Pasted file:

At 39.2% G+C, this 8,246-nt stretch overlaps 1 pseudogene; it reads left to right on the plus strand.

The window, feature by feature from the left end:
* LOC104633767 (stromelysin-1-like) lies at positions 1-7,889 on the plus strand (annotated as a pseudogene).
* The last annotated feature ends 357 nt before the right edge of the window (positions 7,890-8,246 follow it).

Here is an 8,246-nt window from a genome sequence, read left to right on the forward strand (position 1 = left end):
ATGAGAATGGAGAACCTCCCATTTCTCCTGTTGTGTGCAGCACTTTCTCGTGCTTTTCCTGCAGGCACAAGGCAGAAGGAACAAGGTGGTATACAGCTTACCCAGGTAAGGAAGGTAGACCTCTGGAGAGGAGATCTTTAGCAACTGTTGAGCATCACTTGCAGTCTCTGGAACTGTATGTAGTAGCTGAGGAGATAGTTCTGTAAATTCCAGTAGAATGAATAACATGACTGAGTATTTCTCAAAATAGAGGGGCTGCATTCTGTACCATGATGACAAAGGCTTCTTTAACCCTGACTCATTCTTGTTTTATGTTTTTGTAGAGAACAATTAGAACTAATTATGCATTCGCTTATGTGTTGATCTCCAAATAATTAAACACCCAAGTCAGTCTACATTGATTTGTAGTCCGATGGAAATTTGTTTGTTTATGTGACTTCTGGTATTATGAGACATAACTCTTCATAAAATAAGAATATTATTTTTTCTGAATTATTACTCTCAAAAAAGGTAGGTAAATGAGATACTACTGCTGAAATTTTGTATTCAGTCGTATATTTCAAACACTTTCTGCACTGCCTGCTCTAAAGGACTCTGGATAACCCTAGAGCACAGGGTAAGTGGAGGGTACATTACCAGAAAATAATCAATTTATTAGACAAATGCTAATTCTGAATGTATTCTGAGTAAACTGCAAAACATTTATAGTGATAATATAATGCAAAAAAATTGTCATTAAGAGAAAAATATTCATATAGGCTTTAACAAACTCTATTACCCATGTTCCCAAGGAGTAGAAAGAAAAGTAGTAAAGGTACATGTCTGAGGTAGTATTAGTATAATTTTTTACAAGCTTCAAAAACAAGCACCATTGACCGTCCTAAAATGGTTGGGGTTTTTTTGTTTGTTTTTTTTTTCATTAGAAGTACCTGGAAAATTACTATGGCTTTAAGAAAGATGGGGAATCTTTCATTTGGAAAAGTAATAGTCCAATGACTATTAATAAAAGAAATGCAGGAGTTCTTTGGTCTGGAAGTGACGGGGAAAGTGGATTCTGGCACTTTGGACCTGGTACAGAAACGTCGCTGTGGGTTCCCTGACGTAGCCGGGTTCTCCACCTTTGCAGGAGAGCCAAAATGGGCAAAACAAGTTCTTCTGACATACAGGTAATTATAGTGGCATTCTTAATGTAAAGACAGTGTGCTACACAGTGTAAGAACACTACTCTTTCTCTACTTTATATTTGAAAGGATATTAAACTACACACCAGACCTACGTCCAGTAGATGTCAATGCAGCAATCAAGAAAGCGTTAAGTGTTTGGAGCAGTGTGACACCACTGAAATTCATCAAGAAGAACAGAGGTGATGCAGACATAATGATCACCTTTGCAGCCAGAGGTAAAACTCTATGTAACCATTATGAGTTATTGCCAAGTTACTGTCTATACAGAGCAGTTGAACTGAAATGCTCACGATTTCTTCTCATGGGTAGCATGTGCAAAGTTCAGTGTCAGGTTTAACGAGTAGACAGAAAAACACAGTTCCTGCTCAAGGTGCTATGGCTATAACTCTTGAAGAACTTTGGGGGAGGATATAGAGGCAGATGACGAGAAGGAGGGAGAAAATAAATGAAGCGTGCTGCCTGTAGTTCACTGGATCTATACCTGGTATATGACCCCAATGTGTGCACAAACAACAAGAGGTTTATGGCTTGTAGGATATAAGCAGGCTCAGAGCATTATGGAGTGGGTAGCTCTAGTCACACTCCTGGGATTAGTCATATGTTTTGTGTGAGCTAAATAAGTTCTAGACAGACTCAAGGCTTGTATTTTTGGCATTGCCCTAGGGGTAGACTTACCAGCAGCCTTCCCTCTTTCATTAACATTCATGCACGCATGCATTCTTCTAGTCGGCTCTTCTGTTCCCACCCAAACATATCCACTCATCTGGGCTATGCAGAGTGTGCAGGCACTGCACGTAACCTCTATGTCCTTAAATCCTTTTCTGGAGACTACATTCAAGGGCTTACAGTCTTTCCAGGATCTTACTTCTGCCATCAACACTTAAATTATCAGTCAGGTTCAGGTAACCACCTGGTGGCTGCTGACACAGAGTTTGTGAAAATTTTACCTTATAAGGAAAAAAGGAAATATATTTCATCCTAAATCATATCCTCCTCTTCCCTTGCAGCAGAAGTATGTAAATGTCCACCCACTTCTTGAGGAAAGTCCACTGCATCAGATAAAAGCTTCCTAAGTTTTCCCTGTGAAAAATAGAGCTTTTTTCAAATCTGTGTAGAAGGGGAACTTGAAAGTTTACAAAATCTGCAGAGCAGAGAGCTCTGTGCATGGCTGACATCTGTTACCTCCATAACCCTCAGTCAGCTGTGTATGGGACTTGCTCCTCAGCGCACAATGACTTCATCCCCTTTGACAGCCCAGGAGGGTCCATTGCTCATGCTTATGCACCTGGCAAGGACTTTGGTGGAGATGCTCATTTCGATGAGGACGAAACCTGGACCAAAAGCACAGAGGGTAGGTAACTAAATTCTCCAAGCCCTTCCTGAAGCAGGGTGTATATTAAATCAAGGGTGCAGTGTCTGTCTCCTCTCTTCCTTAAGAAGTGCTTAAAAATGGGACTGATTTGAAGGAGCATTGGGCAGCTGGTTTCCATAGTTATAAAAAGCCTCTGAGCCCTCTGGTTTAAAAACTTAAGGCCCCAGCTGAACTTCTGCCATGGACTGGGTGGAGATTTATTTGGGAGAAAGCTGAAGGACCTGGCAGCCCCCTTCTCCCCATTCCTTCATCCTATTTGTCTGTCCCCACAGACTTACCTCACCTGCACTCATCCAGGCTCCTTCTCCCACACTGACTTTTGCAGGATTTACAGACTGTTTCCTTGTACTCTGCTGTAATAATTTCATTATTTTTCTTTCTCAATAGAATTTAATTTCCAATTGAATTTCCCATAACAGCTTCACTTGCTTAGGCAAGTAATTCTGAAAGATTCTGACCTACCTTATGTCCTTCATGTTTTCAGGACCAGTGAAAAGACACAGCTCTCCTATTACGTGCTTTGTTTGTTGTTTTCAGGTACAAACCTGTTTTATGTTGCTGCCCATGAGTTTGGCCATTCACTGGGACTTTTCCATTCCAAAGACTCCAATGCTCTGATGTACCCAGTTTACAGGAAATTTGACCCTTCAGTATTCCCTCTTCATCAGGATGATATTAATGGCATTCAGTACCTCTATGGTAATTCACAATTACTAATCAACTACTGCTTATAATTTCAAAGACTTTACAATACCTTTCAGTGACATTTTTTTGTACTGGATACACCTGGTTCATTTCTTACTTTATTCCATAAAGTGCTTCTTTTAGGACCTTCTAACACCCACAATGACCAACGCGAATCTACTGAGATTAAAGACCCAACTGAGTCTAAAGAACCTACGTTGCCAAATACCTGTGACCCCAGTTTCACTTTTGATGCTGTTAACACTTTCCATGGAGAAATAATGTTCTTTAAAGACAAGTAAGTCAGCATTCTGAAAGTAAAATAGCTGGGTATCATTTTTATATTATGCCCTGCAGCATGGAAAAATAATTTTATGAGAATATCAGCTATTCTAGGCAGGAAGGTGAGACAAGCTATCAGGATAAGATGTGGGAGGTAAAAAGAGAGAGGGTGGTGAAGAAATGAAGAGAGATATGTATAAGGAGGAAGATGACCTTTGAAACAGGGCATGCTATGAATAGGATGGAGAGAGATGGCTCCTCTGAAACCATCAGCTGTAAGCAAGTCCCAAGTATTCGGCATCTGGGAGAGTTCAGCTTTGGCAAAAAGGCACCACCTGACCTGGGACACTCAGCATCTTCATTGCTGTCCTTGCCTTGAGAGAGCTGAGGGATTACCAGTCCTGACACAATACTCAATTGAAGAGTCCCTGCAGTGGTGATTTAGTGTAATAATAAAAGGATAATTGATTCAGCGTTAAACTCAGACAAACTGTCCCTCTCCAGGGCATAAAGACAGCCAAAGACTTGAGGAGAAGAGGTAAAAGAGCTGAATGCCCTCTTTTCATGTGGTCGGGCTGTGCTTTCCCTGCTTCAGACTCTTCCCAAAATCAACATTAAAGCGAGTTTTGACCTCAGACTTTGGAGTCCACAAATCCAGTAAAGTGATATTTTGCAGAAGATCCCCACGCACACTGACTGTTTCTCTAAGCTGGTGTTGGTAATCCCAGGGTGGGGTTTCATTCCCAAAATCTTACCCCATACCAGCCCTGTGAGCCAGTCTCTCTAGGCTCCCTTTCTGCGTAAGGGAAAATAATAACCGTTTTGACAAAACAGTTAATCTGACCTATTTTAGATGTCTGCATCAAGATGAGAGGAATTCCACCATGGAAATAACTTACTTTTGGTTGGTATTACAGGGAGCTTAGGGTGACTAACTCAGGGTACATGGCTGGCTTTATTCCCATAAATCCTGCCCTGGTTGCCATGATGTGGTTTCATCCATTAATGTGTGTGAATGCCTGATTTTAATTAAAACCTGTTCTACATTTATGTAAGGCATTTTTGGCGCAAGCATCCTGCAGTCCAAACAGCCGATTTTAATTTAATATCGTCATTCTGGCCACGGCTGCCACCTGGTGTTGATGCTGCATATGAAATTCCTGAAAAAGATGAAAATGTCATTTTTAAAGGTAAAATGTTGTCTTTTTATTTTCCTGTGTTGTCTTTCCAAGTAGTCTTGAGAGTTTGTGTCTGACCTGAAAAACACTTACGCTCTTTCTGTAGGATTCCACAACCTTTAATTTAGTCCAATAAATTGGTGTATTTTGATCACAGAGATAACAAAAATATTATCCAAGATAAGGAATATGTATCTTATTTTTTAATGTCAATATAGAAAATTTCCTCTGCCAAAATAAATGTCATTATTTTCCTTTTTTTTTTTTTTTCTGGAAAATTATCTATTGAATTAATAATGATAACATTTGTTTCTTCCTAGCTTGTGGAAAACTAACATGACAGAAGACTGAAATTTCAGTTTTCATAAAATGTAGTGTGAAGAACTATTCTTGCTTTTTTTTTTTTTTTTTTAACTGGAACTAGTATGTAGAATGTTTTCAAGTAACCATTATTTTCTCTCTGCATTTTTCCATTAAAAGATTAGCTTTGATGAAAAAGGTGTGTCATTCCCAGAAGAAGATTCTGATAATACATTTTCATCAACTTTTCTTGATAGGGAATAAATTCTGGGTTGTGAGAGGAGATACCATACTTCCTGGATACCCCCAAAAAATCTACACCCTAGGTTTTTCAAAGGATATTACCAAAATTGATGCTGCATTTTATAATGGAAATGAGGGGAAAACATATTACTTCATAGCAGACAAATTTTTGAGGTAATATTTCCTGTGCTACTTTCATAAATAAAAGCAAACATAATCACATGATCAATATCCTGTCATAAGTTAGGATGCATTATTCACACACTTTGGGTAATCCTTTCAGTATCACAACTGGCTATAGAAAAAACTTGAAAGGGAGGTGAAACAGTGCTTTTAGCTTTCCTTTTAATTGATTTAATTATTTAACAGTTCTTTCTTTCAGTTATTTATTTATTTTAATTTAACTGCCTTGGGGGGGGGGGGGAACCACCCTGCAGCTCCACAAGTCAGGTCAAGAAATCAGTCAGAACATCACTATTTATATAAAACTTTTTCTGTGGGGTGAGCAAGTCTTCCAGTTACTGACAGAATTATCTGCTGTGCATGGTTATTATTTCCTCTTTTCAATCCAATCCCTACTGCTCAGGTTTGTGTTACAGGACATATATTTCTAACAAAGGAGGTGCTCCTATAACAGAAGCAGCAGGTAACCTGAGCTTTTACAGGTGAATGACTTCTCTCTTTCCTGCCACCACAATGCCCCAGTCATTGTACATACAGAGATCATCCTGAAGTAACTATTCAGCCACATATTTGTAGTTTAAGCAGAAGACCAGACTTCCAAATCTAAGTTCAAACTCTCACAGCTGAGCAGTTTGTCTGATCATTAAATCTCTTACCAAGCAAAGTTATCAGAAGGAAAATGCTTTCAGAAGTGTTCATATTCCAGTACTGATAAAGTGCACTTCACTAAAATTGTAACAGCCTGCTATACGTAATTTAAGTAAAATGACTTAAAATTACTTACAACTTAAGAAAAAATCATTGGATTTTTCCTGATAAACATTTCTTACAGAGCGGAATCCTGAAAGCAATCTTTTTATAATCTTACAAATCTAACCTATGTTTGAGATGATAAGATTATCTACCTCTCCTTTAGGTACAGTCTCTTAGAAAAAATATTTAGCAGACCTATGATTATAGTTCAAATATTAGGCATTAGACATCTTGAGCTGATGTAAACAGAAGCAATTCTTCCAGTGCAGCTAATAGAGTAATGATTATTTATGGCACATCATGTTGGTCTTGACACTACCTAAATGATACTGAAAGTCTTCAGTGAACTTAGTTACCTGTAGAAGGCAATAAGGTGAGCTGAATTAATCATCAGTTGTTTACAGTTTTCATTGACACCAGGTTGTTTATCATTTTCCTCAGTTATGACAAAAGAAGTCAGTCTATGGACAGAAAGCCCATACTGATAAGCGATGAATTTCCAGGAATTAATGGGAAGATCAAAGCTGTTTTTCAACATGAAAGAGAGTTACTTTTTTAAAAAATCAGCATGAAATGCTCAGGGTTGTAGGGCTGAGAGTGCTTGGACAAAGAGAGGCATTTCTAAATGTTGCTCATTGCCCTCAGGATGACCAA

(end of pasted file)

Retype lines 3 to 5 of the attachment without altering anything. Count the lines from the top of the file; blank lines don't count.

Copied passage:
* LOC104633767 (stromelysin-1-like) lies at positions 1-7,889 on the plus strand (annotated as a pseudogene).
* The last annotated feature ends 357 nt before the right edge of the window (positions 7,890-8,246 follow it).

Here is an 8,246-nt window from a genome sequence, read left to right on the forward strand (position 1 = left end):